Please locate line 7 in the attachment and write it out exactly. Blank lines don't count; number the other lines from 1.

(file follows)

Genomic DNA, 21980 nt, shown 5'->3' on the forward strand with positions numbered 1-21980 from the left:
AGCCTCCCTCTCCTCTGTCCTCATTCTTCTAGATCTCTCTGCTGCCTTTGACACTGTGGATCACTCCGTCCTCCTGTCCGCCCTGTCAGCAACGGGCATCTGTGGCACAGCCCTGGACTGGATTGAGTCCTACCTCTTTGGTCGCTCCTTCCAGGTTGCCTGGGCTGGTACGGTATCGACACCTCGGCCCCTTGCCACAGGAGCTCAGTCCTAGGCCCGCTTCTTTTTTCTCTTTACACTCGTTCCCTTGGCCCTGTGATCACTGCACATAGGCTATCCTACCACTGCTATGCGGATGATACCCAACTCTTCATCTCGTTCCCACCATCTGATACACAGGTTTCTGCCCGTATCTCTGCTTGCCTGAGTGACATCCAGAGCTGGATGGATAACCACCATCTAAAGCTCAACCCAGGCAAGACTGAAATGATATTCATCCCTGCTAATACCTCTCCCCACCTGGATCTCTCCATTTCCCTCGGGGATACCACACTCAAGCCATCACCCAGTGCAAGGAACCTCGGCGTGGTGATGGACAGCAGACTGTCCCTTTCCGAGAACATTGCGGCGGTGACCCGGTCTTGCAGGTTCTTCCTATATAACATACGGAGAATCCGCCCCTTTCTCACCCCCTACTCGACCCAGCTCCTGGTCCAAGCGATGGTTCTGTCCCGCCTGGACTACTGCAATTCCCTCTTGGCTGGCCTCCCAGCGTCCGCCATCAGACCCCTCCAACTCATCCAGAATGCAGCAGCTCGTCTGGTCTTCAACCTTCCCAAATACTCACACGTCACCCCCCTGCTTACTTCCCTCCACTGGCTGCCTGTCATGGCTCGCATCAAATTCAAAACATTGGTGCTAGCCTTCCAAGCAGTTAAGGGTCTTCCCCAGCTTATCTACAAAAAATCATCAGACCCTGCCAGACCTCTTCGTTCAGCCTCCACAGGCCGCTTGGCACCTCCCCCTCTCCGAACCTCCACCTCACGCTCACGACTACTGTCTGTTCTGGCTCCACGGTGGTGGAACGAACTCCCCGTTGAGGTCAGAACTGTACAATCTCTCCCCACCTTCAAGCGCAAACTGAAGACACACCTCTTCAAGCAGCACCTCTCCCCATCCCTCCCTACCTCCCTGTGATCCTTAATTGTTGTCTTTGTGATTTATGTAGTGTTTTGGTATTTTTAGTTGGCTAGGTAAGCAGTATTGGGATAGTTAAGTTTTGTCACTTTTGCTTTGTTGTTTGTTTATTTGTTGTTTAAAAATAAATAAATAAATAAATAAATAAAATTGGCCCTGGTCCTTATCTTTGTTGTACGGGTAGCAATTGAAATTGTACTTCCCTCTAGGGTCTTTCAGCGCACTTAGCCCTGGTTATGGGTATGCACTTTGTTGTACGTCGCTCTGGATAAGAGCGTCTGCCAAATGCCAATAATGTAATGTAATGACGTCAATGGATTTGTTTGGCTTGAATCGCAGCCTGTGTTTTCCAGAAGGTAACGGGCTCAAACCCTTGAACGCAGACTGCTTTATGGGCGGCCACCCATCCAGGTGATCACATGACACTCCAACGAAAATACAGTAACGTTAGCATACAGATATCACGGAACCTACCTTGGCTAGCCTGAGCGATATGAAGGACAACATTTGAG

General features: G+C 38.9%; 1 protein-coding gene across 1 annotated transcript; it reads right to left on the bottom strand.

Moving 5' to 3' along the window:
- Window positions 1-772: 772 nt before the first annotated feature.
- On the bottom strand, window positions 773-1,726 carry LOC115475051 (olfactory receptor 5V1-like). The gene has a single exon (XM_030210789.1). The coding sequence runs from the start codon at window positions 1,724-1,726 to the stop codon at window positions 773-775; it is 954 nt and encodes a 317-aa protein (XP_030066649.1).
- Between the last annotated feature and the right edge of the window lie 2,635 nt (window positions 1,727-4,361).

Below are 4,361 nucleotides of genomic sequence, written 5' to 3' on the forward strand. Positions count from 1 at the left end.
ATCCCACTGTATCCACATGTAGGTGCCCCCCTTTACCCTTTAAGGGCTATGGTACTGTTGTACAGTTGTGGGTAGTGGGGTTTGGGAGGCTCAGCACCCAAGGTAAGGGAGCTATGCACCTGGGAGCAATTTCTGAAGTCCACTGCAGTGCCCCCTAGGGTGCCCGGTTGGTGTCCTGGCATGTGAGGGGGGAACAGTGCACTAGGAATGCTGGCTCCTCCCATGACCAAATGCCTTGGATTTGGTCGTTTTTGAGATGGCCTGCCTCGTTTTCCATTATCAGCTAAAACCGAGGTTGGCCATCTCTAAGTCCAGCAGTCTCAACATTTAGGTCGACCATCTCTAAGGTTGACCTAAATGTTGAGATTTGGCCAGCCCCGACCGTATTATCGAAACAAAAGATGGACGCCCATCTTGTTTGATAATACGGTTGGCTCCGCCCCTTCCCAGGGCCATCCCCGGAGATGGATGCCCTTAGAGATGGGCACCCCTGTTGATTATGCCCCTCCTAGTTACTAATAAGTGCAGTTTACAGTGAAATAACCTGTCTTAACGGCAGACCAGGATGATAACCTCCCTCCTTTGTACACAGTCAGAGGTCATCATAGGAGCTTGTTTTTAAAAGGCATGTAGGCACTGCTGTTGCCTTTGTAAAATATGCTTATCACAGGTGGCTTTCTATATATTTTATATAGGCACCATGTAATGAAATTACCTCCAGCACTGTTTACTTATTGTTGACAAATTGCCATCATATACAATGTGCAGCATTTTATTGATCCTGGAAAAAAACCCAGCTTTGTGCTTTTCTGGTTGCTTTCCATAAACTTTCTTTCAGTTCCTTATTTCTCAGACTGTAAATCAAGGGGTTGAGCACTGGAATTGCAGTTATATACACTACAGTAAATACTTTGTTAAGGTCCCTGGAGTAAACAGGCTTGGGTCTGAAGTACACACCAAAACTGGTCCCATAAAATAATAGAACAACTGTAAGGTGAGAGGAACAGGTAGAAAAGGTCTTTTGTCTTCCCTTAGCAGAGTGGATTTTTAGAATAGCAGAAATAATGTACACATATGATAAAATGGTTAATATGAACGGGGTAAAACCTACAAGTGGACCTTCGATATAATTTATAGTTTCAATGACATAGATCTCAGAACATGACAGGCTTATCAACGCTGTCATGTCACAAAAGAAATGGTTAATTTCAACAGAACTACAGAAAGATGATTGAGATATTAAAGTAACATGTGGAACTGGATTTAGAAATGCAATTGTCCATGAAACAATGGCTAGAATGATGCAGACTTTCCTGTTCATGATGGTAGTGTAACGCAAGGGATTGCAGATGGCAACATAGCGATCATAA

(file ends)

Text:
- Between the last annotated feature and the right edge of the window lie 2,635 nt (window positions 1,727-4,361).